Spinning Silver by Naomi Novik
Blurb: Miryem is the daughter and granddaughter of moneylenders, but her father’s inability to collect his debts has left his family on the edge of poverty–until Miryem takes matters into her own hands. Hardening her heart, the young woman sets out to claim what is owed and soon gains a reputation for being able to turn silver into gold.
When an ill-advised boast draws the attention of the king of the Staryk–grim fey creatures who seem more ice than flesh–Miryem’s fate, and that of two kingdoms, will be forever altered. Set an impossible challenge by the nameless king, Miryem unwittingly spins a web that draws in a peasant girl, Wanda, and the unhappy daughter of a local lord who plots to wed his child to the dashing young tsar.
But Tsar Mirnatius is not what he seems. And the secret he hides threatens to consume the lands of humans and Staryk alike. Torn between deadly choices, Miryem and her two unlikely allies embark on a desperate quest that will take them to the limits of sacrifice, power, and love.
Channeling the vibrant heart of myth and fairy tale, Spinning Silver weaves a multilayered, magical tapestry that readers will want to return to again and again.
Sadly, this turned out to be another retelling that I forced myself to finish for the 2021 retelling reading challenge. I added Spinning Silver because I read that it’s a Rumpelstiltskin retelling, but it’s so loosely based on it, I’m not sure it was a good choice for the challenge.
It’s hard to believe I didn’t enjoy this book after how highly recommended it was. Most friends loved it or at least liked it, which set my expectations high, so I purchased it and also Uprooted. My biggest issue with this book is that even with the strong characters the author created, I couldn’t connect with any of them and remained unabsorbed. I didn’t feel any emotion or look forward to anything. The story would pick up for me and then slow down over and over. There was a lot of quick jumping around with perspectives and it just seemed like there was too much going on. It was just a meh read from beginning to end for me; however, the prose was very good. I did enjoy the magical elements and Russian fairytale feel to the story.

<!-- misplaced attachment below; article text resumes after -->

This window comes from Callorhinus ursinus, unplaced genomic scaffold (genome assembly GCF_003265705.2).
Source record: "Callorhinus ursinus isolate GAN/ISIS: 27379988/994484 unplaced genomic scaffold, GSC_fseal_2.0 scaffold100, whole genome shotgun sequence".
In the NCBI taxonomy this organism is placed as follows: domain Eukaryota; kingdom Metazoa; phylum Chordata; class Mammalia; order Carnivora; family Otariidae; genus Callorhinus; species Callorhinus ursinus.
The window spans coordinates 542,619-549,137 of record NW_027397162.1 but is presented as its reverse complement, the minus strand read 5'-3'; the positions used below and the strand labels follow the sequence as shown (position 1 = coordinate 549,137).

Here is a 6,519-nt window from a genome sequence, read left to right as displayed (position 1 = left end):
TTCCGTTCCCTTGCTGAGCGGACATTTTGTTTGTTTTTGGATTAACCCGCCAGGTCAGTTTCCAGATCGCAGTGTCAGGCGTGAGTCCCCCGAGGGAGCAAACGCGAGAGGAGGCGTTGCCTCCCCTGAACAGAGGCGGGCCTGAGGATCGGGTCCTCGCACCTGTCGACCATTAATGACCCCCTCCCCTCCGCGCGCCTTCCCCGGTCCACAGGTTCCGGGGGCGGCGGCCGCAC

This simply isn’t a book for me. Uprooted is still on my list, and I will read other books by this author. I’m certainly not going to bash this book over my incapability to connect with it. Because this was well-written, atmospheric, and inventive–I’m going to give it three stars.
- Publisher : Del Rey; First Edition (July 10, 2018)
- Language : English
- Hardcover : 480 pages
- ISBN-10 : 0399180982
- ISBN-13 : 978-0399180989
This is book #10 for my 2021 Retelling Reading Challenge. If you’d like to see what I’ve read or my future reads for this challenge, you can click the image below.
Thanks for reading my review! Have you read this book or any other books by this author? Feel free to comment below in the comments section.